We also join up with a forest thinning operation in Magalia that slowed down the Camp Fire - and made it possible for firefighters to save much of the town and protect the area’s water supply from fire contamination.

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Episode 5: Our Future With Fire

 

On the fifth and final episode of California Burning, we look for solutions that address the many different factors associated with the wildfires plaguing our State. This includes a talk about alternative building materials that can withstand fire, and a tour of a fire resistant house that survived the Carr fire while the rest of his neighborhood burnt. 

 

We’ll also hear from people with innovative approaches to the problems of overgrown forests and ecosystem discfunction - all which drastically affect fire behavior and intensity.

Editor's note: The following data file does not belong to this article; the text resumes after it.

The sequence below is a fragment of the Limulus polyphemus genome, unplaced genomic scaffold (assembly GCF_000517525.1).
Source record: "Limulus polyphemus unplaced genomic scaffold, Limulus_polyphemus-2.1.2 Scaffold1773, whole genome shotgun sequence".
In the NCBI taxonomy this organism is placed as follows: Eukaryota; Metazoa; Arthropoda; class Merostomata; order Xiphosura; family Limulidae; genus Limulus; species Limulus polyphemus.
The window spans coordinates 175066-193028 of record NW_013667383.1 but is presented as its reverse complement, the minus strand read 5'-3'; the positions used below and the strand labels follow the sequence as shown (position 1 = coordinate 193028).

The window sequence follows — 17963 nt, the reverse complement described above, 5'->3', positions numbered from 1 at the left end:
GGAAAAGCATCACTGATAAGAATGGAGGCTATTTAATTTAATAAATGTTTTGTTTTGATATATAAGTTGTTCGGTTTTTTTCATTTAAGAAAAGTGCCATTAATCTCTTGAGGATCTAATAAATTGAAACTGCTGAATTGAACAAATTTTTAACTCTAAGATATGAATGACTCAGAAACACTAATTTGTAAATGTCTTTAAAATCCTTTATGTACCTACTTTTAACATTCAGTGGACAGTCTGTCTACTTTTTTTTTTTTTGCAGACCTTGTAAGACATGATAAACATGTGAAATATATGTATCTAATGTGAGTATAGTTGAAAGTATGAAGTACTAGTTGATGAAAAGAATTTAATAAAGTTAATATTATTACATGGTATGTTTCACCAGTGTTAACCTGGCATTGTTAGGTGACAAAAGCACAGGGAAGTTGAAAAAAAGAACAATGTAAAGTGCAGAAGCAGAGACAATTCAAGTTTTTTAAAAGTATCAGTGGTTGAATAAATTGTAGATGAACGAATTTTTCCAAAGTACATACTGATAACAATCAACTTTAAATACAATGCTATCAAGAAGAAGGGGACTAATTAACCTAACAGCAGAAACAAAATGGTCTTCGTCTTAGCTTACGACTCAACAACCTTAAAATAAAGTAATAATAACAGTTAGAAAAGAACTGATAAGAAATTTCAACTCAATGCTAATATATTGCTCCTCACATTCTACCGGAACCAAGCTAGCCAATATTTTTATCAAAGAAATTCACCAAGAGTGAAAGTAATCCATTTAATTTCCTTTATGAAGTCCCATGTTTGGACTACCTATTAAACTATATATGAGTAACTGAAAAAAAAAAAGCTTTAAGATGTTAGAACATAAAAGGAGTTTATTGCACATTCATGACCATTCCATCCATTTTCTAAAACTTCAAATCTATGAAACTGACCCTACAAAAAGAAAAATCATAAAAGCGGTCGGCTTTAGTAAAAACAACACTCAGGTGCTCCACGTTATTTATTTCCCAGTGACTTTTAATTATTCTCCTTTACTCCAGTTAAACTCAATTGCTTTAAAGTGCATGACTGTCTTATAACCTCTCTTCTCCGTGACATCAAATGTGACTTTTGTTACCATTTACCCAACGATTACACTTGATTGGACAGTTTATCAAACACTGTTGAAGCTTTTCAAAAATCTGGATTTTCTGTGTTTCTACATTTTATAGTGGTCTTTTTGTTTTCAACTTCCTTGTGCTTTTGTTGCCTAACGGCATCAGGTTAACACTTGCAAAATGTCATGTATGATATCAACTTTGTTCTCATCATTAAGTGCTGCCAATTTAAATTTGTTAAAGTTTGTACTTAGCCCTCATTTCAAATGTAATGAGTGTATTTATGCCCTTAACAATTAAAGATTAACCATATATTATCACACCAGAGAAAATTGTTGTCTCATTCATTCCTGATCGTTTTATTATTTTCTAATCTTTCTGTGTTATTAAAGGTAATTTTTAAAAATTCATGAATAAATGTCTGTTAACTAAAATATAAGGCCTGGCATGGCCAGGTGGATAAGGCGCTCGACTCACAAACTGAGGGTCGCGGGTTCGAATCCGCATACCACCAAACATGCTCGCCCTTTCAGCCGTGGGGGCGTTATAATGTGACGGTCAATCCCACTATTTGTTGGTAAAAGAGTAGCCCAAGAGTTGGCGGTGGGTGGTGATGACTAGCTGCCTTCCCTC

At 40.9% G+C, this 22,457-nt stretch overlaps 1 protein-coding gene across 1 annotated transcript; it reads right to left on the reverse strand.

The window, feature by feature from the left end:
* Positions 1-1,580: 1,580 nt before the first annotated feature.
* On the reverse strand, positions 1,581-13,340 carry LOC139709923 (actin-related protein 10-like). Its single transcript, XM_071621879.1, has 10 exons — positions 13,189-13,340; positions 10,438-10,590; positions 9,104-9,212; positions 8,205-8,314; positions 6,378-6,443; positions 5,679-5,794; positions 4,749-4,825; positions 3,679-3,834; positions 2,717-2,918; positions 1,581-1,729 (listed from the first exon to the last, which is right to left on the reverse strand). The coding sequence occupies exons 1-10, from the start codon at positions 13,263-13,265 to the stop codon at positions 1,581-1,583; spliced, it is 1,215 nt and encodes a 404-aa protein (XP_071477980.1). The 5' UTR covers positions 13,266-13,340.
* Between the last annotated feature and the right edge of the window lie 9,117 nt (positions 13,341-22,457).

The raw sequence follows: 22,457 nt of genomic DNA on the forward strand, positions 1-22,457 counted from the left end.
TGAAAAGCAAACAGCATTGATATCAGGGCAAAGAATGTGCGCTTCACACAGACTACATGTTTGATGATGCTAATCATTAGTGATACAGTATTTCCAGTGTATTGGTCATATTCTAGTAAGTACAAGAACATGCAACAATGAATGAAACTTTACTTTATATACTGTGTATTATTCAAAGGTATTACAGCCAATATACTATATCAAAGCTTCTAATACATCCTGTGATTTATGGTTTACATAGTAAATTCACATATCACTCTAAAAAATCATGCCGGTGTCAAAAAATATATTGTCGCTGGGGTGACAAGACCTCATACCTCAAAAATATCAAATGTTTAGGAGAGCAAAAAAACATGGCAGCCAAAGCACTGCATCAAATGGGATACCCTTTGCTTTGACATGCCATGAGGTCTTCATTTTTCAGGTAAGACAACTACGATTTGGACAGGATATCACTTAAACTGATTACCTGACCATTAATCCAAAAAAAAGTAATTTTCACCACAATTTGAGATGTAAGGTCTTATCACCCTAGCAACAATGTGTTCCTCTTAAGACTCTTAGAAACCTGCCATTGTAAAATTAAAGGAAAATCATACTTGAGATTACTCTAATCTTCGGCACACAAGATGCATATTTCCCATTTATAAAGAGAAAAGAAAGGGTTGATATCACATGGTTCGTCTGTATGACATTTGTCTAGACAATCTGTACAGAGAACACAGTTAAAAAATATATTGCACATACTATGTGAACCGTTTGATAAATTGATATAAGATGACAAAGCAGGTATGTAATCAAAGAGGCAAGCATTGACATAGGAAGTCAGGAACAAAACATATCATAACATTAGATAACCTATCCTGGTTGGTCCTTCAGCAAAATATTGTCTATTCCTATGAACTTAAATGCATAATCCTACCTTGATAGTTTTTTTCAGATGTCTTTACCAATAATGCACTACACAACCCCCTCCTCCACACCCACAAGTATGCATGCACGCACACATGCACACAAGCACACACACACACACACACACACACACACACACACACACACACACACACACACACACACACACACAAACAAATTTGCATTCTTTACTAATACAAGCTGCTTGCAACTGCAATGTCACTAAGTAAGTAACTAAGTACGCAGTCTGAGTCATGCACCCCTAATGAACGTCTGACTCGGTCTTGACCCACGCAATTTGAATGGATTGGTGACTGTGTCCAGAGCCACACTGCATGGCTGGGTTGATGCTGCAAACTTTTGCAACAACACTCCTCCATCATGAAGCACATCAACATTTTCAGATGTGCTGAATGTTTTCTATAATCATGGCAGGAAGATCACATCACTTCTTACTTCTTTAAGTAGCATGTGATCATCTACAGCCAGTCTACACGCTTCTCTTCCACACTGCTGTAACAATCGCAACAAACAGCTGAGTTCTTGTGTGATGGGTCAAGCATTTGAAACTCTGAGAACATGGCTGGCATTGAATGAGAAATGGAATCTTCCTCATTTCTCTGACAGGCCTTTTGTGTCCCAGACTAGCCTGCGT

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THE TEAM

Matt Fidler is an audio producer and sound designer with over 15 years of experience in public radio, and 10 years in podcasting. He has worked for some of the most listened to public radio shows in the NPR system including, Freakonomics Radio, Selected Shorts, The New Yorker Radio Hour, Studio 360, and The Takeaway. He produces podcasts for organizations such as The Carnegie Foundation, Conde Nast, and National Geographic. Matt launched the language podcast, Very Bad Words, in 2017 producing 40 episodes with millions of downloads, earning the #28 spot in the iTunes Charts, appearing in the “New and Notable” iTunes podcast listing and numerous positive write-ups on media outlets such as the BBC, Salon, HuffPost, Slate, and others.